Pierre Perrin-Monlouis Dernière mise à jour: 20 octobre 2021
Microsoft will host a Web conference to discuss the future of diversity in IT.
REDMOND, Wash. — May 29, 2008 — As many college students prepare to enter the work force, too few African-Americans, Hispanics and women will graduate with degrees that will prepare them for IT-related jobs. This situation has serious repercussions for IT companies such as Microsoft Corp. that are constantly looking to increase diversity in their work force. Today, Microsoft will host a Web conference with leading engineering and diversity experts to discuss issues IT companies are facing in creating a multicultural work force and what corporations can do to cultivate more diversity.
According to statistics reported by the National Center for Women & Information Technology (NCWIT), African Americans account for roughly 11 percent of bachelor’s degree recipients in computer science, with Hispanics accounting for approximately 7 percent in 2006-2007. Women only accounted for 19 percent of computing and information science undergraduate degrees in 2006-2007 (National Center for Education Statistics). NCWIT also cites Bureau of Labor Statistics predictions that computer-related occupations are among the fastest-growing occupations, adding up to 822,000 more jobs to the U.S. economy by 2016. These data show the real challenge IT companies face when striving to create a multicultural work force.
Today’s Web conference, viewed at http://www.microsoft.com/diversity and moderated by Kim Bondy, founder and president of the Bondy Group, will delve into reasons for the shortage and what can be done to increase the number of diverse employees in the IT ranks. Carl Mack, executive director of the National Society of Black Engineers(NSBE); Ali Curi, president of the Hispanic Professionals Networking Group (HPNG); Michelle Tortolani, president of the Society of Women Engineers (SWE); and Kelly Chapman, director of Diversity Recruiting at Microsoft, will be featured panelists.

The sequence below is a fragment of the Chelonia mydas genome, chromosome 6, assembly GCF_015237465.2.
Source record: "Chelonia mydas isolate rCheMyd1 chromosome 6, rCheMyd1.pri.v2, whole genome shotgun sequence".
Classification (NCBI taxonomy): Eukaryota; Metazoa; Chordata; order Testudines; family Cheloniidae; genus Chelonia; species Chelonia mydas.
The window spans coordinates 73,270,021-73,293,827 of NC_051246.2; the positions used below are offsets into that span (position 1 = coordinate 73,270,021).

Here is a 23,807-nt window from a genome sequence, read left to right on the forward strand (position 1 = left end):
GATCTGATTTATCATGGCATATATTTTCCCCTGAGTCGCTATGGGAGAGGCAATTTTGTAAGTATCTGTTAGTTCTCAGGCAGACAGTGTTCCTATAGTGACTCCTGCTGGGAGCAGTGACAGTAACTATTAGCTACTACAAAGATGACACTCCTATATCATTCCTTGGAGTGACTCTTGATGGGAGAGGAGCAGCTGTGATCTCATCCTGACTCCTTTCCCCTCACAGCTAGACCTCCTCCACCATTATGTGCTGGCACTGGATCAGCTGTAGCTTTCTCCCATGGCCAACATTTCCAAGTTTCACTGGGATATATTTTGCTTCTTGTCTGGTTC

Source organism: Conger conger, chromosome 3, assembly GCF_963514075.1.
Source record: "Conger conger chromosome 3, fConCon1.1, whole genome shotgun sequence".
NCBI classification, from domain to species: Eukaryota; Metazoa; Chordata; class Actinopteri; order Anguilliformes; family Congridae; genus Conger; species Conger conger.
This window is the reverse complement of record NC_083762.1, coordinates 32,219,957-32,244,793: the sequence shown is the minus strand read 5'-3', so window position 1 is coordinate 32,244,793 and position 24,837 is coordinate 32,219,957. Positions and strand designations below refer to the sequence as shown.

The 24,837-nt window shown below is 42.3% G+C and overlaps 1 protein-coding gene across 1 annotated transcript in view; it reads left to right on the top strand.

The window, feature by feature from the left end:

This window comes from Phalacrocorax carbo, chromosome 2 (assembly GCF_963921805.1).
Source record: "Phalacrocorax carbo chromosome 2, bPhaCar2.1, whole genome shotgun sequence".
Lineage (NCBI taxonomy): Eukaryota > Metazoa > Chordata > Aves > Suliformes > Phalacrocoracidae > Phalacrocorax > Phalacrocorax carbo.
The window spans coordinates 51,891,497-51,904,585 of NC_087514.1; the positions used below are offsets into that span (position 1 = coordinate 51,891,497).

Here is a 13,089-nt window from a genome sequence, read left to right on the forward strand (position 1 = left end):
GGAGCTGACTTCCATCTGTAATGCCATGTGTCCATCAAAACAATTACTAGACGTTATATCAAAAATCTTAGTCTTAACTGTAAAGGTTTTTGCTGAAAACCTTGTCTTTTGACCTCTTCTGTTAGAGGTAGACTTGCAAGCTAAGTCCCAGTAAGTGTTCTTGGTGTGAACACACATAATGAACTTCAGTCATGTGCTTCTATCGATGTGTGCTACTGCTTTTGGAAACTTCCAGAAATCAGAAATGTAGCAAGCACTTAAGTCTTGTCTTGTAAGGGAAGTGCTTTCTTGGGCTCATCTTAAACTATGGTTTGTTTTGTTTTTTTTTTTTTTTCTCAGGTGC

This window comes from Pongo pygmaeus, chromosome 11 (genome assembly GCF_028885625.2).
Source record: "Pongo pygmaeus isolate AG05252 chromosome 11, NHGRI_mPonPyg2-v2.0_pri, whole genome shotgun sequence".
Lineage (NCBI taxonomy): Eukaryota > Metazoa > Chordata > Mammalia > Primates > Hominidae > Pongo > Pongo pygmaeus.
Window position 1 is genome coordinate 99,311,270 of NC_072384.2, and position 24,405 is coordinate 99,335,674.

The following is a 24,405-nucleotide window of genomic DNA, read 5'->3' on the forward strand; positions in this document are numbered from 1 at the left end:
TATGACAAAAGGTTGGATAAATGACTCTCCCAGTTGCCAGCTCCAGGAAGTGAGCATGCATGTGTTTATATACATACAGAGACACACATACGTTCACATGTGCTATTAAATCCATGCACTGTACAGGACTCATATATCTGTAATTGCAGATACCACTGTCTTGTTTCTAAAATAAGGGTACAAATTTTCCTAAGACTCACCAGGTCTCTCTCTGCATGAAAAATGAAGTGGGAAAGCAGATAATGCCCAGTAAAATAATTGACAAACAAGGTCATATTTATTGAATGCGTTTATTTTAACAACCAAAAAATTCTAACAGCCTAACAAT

“The lack of diversity in the IT field presents itself not because pursuing a engineering degree is too hard and blacks and Hispanics turn away, but because too few students, of any race or ethnicity, are exposed to math and science. There is also a lack of role models in these communities attracting students to these disciplines,” Mack said. “Major IT corporations like Microsoft have to find a way to build the existing pipeline of talent by exciting students about careers in IT.”
While the numbers are daunting, Microsoft is actively engaged in efforts to reverse this trend. The company has initiated its Diversity Recruiting Initiatives Via Excellence (DRIVE) campaign to address the three major challenges of building an IT work force — building an IT pipeline, cultivating talent, and attracting and retaining qualified diverse talent. DRIVE addresses these issues by hosting programs to encourage high school and college students to pursue careers in IT, providing software grants to private and nonprofit organizations, sponsoring professional and technical organizations, and launching http://www.youatmicrosoft.com, a groundbreaking online diversity recruitment tool unveiled today.
“DRIVE is just one example of Microsoft’s commitment to be the leader in attracting minorities and women to careers in IT,” Chapman said. “With new jobs opening all across the company, our newly launched tool, youatmicrosoft.com, will prove vital in helping Microsoft recruit the best and brightest to meet our work-force needs.”
Youatmicrosoft.com is an interactive Web site that provides an inside view of what it is like to work at Microsoft. This diversity recruitment tool showcases the real-life experiences of several Microsoft employees from all walks of life. It also features a calendar of events supported by the Microsoft diversity recruitment team and employment links.
“With the number of women and minorities entering IT careers on the decline and the demand for IT professionals on the rise, IT companies must take advantage of the numerous opportunities to transform the landscape,” Tortolani said. “Diverse organizations like SWE must be supported so we can continue inspiring young people to pursue science, technology, engineering and mathematics careers. At the professional level, innovative recruitment strategies must be used to attract qualified diverse candidates. Microsoft’s DRIVE campaign is exactly the type of holistic approach needed to diversify the face of IT.”
Founded in 1975, Microsoft (Nasdaq “MSFT”) is the worldwide leader in software, services and solutions that help people and businesses realize their full potential.
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